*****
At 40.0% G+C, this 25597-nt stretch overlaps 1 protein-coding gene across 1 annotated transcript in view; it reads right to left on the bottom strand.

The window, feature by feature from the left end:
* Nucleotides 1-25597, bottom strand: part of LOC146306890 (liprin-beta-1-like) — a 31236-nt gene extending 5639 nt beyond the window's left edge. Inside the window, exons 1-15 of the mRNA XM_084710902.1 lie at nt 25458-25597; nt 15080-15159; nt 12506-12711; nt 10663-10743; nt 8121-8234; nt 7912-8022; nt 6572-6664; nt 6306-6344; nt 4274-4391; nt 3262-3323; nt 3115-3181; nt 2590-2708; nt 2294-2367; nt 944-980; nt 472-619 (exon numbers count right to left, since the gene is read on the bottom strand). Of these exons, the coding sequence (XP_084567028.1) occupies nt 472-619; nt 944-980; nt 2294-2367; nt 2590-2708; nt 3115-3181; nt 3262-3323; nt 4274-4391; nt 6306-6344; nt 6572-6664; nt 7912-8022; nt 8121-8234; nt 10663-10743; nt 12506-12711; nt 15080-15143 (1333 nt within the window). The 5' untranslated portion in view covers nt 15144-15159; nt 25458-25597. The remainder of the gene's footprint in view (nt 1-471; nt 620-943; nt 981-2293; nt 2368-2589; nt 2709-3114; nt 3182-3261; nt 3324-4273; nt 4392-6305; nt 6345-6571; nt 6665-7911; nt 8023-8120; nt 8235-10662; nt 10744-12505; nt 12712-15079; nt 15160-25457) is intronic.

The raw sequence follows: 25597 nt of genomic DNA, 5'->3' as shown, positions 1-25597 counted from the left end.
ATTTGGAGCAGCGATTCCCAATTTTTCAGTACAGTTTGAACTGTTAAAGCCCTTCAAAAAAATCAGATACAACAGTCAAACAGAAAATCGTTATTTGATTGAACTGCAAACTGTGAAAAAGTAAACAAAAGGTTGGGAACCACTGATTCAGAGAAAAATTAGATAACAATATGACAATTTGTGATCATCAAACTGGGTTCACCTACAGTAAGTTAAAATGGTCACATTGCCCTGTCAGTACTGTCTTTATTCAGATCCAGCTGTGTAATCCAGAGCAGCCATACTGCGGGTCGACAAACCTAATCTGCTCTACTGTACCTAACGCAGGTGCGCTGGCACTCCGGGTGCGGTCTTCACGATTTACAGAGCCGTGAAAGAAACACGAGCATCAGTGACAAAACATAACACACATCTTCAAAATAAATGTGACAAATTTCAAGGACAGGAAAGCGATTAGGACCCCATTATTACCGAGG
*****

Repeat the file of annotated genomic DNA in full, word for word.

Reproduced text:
At 40.0% G+C, this 25597-nt stretch overlaps 1 protein-coding gene across 1 annotated transcript in view; it reads right to left on the bottom strand.

The window, feature by feature from the left end:
* Nucleotides 1-25597, bottom strand: part of LOC146306890 (liprin-beta-1-like) — a 31236-nt gene extending 5639 nt beyond the window's left edge. Inside the window, exons 1-15 of the mRNA XM_084710902.1 lie at nt 25458-25597; nt 15080-15159; nt 12506-12711; nt 10663-10743; nt 8121-8234; nt 7912-8022; nt 6572-6664; nt 6306-6344; nt 4274-4391; nt 3262-3323; nt 3115-3181; nt 2590-2708; nt 2294-2367; nt 944-980; nt 472-619 (exon numbers count right to left, since the gene is read on the bottom strand). Of these exons, the coding sequence (XP_084567028.1) occupies nt 472-619; nt 944-980; nt 2294-2367; nt 2590-2708; nt 3115-3181; nt 3262-3323; nt 4274-4391; nt 6306-6344; nt 6572-6664; nt 7912-8022; nt 8121-8234; nt 10663-10743; nt 12506-12711; nt 15080-15143 (1333 nt within the window). The 5' untranslated portion in view covers nt 15144-15159; nt 25458-25597. The remainder of the gene's footprint in view (nt 1-471; nt 620-943; nt 981-2293; nt 2368-2589; nt 2709-3114; nt 3182-3261; nt 3324-4273; nt 4392-6305; nt 6345-6571; nt 6665-7911; nt 8023-8120; nt 8235-10662; nt 10744-12505; nt 12712-15079; nt 15160-25457) is intronic.

The raw sequence follows: 25597 nt of genomic DNA, 5'->3' as shown, positions 1-25597 counted from the left end.
ATTTGGAGCAGCGATTCCCAATTTTTCAGTACAGTTTGAACTGTTAAAGCCCTTCAAAAAAATCAGATACAACAGTCAAACAGAAAATCGTTATTTGATTGAACTGCAAACTGTGAAAAAGTAAACAAAAGGTTGGGAACCACTGATTCAGAGAAAAATTAGATAACAATATGACAATTTGTGATCATCAAACTGGGTTCACCTACAGTAAGTTAAAATGGTCACATTGCCCTGTCAGTACTGTCTTTATTCAGATCCAGCTGTGTAATCCAGAGCAGCCATACTGCGGGTCGACAAACCTAATCTGCTCTACTGTACCTAACGCAGGTGCGCTGGCACTCCGGGTGCGGTCTTCACGATTTACAGAGCCGTGAAAGAAACACGAGCATCAGTGACAAAACATAACACACATCTTCAAAATAAATGTGACAAATTTCAAGGACAGGAAAGCGATTAGGACCCCATTATTACCGAGG